Dubai: Property owners in the UAE must not let developers change the classification of their near-complete projects just because they have been told it’s the right thing to do. At the very least, investors should be asking their developers why.
The issue has come to light after certain “hotel apartment” projects were recently turned into “residential apartment” by developers, and who then asked buyers to agree to this.
This, according to Firas Al Msaddi, CEO of fam Properties, is selling them short.
By agreeing to the reclassification into residential, buyers are ending up with a 15-20 per cent loss in value.
“This what investors can lose by accepting the downgrade,” said Firas Al Msaddi, CEO of fam Properties. “A fair trade would be for developers to offer investors a compensation of 15-20 per cent of the original purchase price of the hotel apartment.”
A reason for this
Developers have always demanded a higher premium on hotel apartments, and especially in those projects launched in 2013-15 when the market was heading towards a peak. But why are developers now making a switch from hotel apartments to residential apartments?
“This is in effect a downgrade in the project’s profile,” said Al Msaddi. “Investors who are taking possession of hotel apartments now are subject to VAT.”
But these hotel apartment projects were supposed to be handed over in 2015, 2016 and 2017 and were not to be subject to VAT for the first buyer. UAE implemented VAT from January 1, 2018, and commercial properties come under its ambit.
“According to law, investors have the right to claim back the VAT in full from the developer since it is purely the result of the delay in handover,” said Al Msaddi.
This repayment is what developers are now trying to skirt by getting the project reclassified as residential. But for that to happen, developers must get the approval from buyers.
Other reasons too
Also, developers may find they are unable to deliver hotel apartments that are in full compliance with the mandated finishing are per the SPAs (sales and purchase agreements) and brochures issued at the time of launch and sales. Or the finished project is “not in compliance with government standards set by DTCM (Dubai Tourism & Commerce Marketing) for hotel apartments,” Al Msaddi added. “This can be a much bigger problem for developers than simply avoiding having to compensate buyers for VAT.”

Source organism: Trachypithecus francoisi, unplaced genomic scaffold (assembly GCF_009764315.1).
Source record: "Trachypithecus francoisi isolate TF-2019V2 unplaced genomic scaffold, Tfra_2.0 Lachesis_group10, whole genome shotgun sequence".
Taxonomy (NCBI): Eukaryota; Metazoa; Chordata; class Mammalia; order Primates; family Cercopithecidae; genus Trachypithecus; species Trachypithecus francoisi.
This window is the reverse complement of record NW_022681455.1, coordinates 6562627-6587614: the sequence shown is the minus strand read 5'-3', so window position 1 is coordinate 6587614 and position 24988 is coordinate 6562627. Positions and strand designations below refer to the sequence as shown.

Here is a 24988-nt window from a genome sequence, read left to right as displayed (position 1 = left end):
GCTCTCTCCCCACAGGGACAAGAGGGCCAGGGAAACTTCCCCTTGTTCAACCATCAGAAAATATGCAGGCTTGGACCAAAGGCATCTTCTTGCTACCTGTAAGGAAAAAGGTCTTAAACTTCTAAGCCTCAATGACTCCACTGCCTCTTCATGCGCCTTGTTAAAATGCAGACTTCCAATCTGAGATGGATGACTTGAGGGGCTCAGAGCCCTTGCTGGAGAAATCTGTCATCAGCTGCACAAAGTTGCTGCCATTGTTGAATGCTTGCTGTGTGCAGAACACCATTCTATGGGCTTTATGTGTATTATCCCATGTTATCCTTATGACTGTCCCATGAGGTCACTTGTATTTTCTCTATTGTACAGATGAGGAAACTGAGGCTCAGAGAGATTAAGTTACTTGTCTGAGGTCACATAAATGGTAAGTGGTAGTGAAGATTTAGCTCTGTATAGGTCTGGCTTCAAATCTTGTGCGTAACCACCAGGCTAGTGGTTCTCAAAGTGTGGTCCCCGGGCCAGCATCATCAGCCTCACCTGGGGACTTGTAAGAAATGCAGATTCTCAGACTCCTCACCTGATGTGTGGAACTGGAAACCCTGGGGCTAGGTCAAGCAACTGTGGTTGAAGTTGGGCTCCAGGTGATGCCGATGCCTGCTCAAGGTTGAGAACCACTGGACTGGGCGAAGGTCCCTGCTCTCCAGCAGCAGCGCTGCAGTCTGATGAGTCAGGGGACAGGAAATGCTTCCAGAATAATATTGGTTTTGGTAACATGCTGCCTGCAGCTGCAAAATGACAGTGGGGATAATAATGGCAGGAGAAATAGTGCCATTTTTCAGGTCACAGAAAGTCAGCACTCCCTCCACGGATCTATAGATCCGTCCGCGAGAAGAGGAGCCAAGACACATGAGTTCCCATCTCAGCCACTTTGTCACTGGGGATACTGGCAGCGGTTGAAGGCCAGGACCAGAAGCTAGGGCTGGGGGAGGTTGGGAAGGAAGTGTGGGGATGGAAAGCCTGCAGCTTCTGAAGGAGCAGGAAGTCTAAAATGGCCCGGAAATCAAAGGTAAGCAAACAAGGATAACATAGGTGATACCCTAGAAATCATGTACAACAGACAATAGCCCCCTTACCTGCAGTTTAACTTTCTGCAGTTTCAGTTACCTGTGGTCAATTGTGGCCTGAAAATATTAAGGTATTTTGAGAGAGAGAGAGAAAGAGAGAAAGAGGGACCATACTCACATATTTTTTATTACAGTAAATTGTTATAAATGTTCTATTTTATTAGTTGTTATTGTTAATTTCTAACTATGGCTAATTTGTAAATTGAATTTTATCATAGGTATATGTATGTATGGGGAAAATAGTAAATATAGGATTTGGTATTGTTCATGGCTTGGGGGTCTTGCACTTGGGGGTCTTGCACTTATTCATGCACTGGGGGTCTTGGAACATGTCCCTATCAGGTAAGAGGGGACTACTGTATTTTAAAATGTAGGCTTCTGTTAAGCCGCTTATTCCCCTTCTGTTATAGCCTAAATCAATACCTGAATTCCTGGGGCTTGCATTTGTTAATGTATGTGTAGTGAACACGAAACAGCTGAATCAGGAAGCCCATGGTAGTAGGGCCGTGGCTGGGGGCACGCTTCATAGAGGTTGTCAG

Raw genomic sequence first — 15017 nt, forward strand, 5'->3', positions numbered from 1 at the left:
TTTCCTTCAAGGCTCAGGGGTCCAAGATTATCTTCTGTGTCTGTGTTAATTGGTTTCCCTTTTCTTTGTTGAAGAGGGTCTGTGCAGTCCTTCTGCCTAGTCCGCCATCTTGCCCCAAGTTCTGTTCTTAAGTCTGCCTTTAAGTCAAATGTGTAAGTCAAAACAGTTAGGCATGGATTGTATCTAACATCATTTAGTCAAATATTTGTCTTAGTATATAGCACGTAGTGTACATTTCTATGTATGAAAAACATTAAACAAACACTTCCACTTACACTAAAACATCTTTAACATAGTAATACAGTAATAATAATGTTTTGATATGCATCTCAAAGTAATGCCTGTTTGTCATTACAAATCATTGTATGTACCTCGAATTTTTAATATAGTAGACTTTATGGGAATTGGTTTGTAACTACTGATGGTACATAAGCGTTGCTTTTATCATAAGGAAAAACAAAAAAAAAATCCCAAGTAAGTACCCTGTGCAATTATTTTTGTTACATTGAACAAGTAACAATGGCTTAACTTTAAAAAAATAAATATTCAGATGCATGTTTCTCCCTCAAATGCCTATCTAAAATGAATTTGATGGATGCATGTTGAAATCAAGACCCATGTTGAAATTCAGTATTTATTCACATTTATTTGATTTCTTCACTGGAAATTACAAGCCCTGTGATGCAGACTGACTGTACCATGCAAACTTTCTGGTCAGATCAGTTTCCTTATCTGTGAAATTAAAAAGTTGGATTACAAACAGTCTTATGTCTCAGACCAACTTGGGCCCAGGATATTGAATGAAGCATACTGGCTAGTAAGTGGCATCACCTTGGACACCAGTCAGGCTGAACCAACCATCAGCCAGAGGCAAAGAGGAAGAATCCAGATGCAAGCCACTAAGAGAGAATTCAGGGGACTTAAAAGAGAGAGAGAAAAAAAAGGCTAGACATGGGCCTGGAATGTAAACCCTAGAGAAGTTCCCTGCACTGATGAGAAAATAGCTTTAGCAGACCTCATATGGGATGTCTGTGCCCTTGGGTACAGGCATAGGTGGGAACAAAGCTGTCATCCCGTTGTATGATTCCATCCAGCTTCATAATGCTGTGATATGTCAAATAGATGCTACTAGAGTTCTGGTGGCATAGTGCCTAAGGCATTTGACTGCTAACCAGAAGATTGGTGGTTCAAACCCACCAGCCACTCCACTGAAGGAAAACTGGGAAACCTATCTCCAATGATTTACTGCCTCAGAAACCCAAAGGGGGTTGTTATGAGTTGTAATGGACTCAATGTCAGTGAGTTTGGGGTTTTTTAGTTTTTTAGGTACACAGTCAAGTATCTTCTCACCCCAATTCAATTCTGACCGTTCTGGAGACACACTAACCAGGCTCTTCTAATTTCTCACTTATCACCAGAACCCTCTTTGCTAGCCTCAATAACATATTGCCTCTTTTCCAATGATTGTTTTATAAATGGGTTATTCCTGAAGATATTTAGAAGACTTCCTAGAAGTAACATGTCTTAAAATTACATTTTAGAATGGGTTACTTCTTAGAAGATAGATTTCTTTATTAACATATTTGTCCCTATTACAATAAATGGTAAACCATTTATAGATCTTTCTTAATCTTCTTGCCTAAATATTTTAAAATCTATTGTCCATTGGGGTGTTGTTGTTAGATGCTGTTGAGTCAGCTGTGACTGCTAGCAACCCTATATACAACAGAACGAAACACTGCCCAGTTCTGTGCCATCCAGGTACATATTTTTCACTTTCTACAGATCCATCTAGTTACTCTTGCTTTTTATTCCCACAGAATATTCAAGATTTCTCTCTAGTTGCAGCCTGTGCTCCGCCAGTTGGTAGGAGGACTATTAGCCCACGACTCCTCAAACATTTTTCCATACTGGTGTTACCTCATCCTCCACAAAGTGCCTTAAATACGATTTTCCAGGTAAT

What should buyers do?
They have the legal right to claim a full VAT refund from developers in addition to other compensation, if the developer fails to deliver the same type of properties they sold them.
But on the flip side, “Exiting from your property investment today however is not a good idea at all,” Al Msaddi said.
“Cashing out on the resale market comes at a heavy cost, especially for investors who purchased units above market price from developers that were using heavy marketing to drive the sentiments.
“This can be seen when developers offering various sorts of incentives - investors need to be aware that such incentives are already built into the price of the property that are about to purchase.”
VAT is a reality
If developers say that there is no VAT on hotel apartments being turned into residential, they would be in the wrong.
“Three of the lawyers I spoke to have lead me to believe that VAT will still be charged and can be claimed back from the developer if the project was delayed. But we are not seeing any incentives being offered by developers for these additional costs borne by buyers.
“From the scenarios I have seen, some developers are taking advantage of investors, because no incentive will amount to the severe loss that can be caused by the change from “hotel apartment” into a “furnished apartment” on the title deed.
“A majority of developers are offering investors a certain level of payment flexibility without making them subject to unreasonable and unfair requests.”
As long as investors remain aware of why developers want a reclassification, they can be reasonably sure of not being taken for a ride.
• Another issue is that some buyers who have signed to accept the switch in property type are unable to obtain a signed copy of the waiver agreement from the developer. “This may be because the developer is waiting to receive signed waiver agreements from their full client portfolio - this will indeed take some time,” said Al Msaddi.
• By delaying unless all investors within the same project sign the same waiver agreement, it will be “almost impossible” for the developer to switch a property classification from “hotel apartment” to “furnished residential apartment”. This in turn means that if the investor is looking to sell the property it will have to be sold as a “Hotel Apartment Unit” and it will be subject to VAT.